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AutoFocus: One Mercedes, TWO batteries?!

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AutoFocus: One Mercedes, TWO batteries?!

The technician was working on a Mercedes. A red battery symbol with the message “Visit Workshop” was displayed in the message center of the instrument cluster. The battery and the alternator have been replaced with no results.

When the technician called Identifix, I asked if testing had been performed on the Battery Control Module (BCM) with a factory-compatible scan tool, and if the front battery had been tested with an electronic battery tester. The reply: “There’s a battery under the hood? Where is it??”

Starting in model year 2003, Mercedes came out with a new E-class model with the Mercedes chassis designation 211. One of the new features of the 211 is the Dual Battery System. A main systems battery is in the trunk of the car and an auxiliary battery is located under the hood, underneath the cabin filter at the right rear corner of the engine compartment.

The Dual Battery system uses a BCM, located next to the systems battery, that is in charge of the usage and the diagnostics of the auxiliary battery. It also monitors the voltage of the systems battery along with the amount of charging system output. The BCM uses the information to perform tasks in relation to both batteries. During normal operation, the BCM will perform a battery voltage test of the auxiliary battery. Depending on this voltage, the BCM can operate what is called the auxiliary battery relay. When this relay is energized by the BCM, the auxiliary battery becomes connected to the vehicle’s main battery. This, in turn, allows the charging of the auxiliary battery until the BCM turns off the battery relay. After that, the auxiliary battery will be disconnected from the vehicle. The BCM will then monitor the battery voltage and charge rate of the systems battery.

During a low voltage condition of the systems battery, the BCM is capable of prioritizing consumer shutoff operations in stages, in order to help the systems battery regain its voltage more quickly. During “stage 1” of shutoff, a message displayed on the instrument cluster states that the system is in consumer shutoff operation, and items such as the rear window defroster and heated seats will stop functioning. If the BCM determines that this is not enough to restore correct voltage of the systems battery, the BCM will then perform “stage 2” of shutoff. At this point, the driver may notice that any components plugged into their accessory outlets will stop operating, along with reduced blower motor speed operation.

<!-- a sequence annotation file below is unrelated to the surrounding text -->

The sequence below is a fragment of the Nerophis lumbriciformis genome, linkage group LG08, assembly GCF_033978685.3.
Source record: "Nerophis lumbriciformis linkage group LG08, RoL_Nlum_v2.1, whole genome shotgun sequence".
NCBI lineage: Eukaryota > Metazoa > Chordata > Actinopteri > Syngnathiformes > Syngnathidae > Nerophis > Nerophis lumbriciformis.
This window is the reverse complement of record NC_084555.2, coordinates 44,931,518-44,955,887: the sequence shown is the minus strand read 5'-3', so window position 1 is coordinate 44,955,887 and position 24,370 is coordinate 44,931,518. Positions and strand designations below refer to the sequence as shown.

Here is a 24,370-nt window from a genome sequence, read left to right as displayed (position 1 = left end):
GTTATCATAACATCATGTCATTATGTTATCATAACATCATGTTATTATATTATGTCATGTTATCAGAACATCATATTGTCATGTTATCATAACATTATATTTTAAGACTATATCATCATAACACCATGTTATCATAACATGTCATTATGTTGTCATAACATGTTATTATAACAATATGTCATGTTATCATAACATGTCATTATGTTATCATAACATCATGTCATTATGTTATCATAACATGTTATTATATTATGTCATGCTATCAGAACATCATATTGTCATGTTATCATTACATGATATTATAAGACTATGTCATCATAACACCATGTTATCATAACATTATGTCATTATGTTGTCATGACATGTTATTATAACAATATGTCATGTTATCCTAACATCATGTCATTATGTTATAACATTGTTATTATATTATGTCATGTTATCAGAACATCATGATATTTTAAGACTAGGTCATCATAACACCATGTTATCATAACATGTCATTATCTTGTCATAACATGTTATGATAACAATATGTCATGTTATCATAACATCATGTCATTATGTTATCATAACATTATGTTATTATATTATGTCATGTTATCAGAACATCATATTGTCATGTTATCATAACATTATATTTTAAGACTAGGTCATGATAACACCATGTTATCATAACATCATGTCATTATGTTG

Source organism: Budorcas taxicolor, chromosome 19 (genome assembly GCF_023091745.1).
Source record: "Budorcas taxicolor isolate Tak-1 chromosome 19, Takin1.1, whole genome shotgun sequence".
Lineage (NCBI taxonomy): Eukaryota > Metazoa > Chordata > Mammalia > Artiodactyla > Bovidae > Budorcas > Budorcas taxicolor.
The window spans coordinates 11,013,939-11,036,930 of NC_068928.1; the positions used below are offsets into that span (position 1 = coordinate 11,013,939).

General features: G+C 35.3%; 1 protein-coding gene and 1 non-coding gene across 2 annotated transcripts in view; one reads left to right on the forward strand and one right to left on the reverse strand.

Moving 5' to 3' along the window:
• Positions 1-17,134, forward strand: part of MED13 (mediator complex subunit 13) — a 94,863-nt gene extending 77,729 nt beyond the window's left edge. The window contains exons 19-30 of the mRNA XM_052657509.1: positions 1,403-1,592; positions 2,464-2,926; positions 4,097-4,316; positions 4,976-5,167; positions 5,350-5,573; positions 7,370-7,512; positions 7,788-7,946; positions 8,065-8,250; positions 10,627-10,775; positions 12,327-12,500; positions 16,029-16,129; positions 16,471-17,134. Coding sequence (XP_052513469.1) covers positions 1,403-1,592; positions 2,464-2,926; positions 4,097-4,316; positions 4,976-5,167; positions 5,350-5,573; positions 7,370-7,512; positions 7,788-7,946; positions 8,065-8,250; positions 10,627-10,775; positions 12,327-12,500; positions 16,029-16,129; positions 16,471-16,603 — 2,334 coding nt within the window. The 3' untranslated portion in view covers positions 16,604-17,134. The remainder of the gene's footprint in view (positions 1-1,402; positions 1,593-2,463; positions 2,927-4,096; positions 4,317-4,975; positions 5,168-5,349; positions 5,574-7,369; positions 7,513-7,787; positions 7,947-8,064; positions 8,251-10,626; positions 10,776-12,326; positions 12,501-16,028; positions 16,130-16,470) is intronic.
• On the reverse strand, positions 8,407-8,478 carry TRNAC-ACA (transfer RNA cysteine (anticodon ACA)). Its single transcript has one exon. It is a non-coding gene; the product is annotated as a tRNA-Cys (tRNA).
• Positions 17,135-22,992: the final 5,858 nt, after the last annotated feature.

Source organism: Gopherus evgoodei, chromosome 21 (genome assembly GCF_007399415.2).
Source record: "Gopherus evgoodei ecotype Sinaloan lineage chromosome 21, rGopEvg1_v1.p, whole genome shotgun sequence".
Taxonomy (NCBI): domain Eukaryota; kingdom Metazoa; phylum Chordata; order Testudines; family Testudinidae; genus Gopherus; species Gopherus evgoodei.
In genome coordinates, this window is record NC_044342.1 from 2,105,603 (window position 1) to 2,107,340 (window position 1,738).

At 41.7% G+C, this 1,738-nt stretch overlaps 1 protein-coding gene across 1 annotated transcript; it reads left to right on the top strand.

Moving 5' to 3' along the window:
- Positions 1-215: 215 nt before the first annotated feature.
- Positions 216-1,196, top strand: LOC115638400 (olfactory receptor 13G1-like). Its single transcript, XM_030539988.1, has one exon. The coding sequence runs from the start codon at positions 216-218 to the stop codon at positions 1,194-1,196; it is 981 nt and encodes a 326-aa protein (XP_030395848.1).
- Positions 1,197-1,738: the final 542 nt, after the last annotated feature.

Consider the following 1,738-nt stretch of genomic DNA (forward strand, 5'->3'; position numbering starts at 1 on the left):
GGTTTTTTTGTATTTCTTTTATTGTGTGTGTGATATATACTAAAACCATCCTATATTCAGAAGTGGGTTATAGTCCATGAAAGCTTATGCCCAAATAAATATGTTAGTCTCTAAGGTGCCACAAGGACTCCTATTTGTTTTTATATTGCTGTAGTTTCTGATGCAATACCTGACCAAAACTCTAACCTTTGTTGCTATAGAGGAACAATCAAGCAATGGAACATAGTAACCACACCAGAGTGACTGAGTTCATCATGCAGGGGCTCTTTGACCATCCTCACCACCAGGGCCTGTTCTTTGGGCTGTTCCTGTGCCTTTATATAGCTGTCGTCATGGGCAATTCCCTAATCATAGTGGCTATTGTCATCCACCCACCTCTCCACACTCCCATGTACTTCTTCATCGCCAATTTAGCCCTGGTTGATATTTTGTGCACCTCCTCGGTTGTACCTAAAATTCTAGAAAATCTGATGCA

Next is the “emergency mode.” For example, if the alternator fails to operate or if the systems battery voltage becomes too low for the operation of the vehicle’s electrical system, the battery control module will not only activate “stage 2” but also activate the auxiliary battery relay to connect the auxiliary battery to the vehicle’s electrical system.

Why add all these extra functions on a car that works just fine with one battery? One of the main reasons is that the Sensotronic Brake Control (SBC) brake system on the 211 series vehicles is part electronic and part hydraulic. This brake system has no substantial connection between the brake master cylinder and the rest of the brake system. The SBC system uses an electrical pump that will pressurize the brake system for operation. If there is an electrical failure of the vehicle’s charging system or an accident which damages the systems battery or alternator, the use of an auxiliary battery is needed to help maintain proper brake operation, and bring the vehicle to a safe assisted stop.

How do you know what to look for? Testing of the Dual Battery System requires the correct tools. The BCM operates on the vehicle’s data bus giving out valuable data that can be read with your scan tool, such as alternator charging current. It also stores fault codes along with maintaining a memory of consumer shutoffs. Not only is this system used in the 211 chassis but also in the 219 chassis, also known as the CLS class. The wiring diagram on the next page shows the BCM and its components.

In this Hotline subscriber’s case, a voltage test of the auxiliary battery found it to only have a rest voltage of 10 volts. Testing it with an electronic battery tester showed it to be faulty, so the battery was replaced. After the next key cycle, there were no more warning messages in the instrument cluster.

So the next time a 211 E-class comes in the door with a red light on the instrument cluster, be sure to check the other battery under the hood.

Service data provided by Identifix Inc. For more information, visit the company’s Web site at

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